USTR - DR-CAFTA is Good for Small Business
Office of the United States Trade Representative

 

DR-CAFTA is Good for Small Business
By: Gregory Walters, Director of Small Business Affairs, Office of the U.S. Trade Representative 12/17/2004

DR-CAFTA, the free trade agreement signed among the United States, Costa Rica, El Salvador, Guatemala, Honduras, Nicaragua, and the Dominican Republic represents an important opportunity for the United States to do good and do well.  This free trade agreement puts U.S. small businesses on a level playing field, while encouraging economic and democratic integration and reform in our hemisphere.

The five Central American countries and the Dominican Republic are small countries, but they are big markets for U.S. goods and services.  With the exception of Mexico, these countries together consume more U.S. goods and services than any other country in Latin America, including Brazil. 

It is important to remember that an FTA is a two-way agreement.  Today, about 80% of DR-CAFTA imports enter the U.S. duty free through a unilateral trade preference program, like the Caribbean Basin Initiative or the Generalized System of Preferences.  U.S. products, on the other hand, face high tariffs and other non-tariff barriers in Central America.  This agreement will grant a level-playing field for U.S. small businesses.  Upon implementation, more than 80% of U.S. exports of consumer and industrial goods will become duty-free immediately.  The DR-CAFTA will also accord substantial market access for U.S. service providers across entire services regimes in the region.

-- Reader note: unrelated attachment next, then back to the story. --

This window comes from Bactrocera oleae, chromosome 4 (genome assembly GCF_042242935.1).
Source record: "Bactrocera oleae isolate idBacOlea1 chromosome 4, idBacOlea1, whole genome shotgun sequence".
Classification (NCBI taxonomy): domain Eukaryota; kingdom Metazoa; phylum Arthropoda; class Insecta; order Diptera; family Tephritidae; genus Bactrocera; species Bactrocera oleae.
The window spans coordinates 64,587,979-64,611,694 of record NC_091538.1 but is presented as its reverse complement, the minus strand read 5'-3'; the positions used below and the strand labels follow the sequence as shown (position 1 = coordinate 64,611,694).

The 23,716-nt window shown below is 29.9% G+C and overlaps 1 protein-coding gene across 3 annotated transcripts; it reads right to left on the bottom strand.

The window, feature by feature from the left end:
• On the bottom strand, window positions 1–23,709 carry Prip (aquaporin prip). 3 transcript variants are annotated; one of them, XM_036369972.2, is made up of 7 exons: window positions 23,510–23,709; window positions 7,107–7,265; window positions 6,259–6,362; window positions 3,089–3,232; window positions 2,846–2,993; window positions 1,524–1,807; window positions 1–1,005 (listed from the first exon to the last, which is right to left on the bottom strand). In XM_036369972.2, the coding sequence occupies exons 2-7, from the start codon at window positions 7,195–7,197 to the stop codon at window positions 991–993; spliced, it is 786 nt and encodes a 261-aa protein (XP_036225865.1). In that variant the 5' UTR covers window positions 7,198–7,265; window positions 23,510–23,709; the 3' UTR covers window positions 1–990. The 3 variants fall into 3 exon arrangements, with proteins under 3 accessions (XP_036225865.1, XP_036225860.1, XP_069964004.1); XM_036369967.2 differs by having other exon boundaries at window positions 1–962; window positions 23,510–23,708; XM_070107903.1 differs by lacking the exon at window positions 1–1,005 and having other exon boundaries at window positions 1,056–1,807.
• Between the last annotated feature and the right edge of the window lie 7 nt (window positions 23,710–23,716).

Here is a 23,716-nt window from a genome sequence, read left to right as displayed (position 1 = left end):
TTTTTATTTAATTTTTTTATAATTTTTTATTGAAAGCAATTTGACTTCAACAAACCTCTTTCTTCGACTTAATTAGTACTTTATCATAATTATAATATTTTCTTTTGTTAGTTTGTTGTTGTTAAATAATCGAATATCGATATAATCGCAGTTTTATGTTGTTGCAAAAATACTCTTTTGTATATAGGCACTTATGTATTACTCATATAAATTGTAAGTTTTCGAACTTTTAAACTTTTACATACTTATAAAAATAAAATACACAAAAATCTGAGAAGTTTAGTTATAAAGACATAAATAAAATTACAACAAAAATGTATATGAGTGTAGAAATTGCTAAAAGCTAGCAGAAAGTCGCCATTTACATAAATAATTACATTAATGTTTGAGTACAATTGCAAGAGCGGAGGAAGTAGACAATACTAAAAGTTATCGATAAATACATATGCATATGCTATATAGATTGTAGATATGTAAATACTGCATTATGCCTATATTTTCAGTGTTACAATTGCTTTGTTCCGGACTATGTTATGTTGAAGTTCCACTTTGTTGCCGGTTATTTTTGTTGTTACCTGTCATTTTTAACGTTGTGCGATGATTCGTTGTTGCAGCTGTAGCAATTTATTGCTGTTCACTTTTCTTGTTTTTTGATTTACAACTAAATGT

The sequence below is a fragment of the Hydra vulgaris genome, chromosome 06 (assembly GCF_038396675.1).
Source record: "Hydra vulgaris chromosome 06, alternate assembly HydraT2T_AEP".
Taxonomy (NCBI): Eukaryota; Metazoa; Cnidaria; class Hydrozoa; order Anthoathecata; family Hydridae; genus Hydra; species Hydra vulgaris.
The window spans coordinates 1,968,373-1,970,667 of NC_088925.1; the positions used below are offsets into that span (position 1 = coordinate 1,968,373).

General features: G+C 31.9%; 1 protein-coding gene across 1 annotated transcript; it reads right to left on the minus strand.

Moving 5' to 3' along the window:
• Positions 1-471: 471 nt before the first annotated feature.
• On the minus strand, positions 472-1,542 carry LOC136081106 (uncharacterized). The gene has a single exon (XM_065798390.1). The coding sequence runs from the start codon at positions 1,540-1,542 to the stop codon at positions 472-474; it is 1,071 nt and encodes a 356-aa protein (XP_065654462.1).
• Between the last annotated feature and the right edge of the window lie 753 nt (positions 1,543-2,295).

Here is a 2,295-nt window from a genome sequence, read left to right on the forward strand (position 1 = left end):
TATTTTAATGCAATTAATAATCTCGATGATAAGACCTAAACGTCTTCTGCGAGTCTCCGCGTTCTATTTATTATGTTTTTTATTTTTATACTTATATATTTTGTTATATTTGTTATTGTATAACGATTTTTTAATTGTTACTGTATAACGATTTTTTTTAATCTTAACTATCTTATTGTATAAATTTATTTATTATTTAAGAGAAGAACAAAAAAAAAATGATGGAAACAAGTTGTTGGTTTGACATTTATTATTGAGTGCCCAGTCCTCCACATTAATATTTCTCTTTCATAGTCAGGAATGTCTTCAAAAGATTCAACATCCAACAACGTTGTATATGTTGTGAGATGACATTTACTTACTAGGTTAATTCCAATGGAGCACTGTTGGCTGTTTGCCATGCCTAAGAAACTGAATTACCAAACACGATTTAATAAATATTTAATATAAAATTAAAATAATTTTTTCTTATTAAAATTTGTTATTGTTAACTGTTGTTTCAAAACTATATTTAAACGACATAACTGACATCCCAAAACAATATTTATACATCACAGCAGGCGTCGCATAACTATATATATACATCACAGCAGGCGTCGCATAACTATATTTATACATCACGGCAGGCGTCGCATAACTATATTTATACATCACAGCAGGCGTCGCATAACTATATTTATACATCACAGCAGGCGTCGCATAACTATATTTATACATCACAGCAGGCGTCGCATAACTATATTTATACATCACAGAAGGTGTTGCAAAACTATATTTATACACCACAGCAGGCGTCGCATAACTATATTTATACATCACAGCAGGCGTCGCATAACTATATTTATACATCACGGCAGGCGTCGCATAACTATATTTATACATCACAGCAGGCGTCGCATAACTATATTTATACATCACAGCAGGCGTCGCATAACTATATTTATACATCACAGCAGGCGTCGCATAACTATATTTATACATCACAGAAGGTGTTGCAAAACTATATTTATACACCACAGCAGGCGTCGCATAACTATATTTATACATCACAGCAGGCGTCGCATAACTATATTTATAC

Some opponents of DR-CAFTA have claimed that these countries’ labor laws are not strong enough.  Yet the International Labor Organization (ILO) was invited by the DR-CAFTA countries to study their laws, and found that the laws on the books in the region were generally in line with international core labor standards.  In fact, labor laws in the region are substantially similar to, or better than, the labor laws of Morocco, a country with which we now have a free trade agreement that passed through Congress with broad bipartisan support.

Just twenty years ago, the story of Central America was of war and despair.  Weapons, violence and fear dominated the region.  Today, the story is of progress, prosperity, and hope.  The DR-CAFTA is a unique opportunity to support democracy; improve commercial ties; and promote trade in goods, not guns.

 
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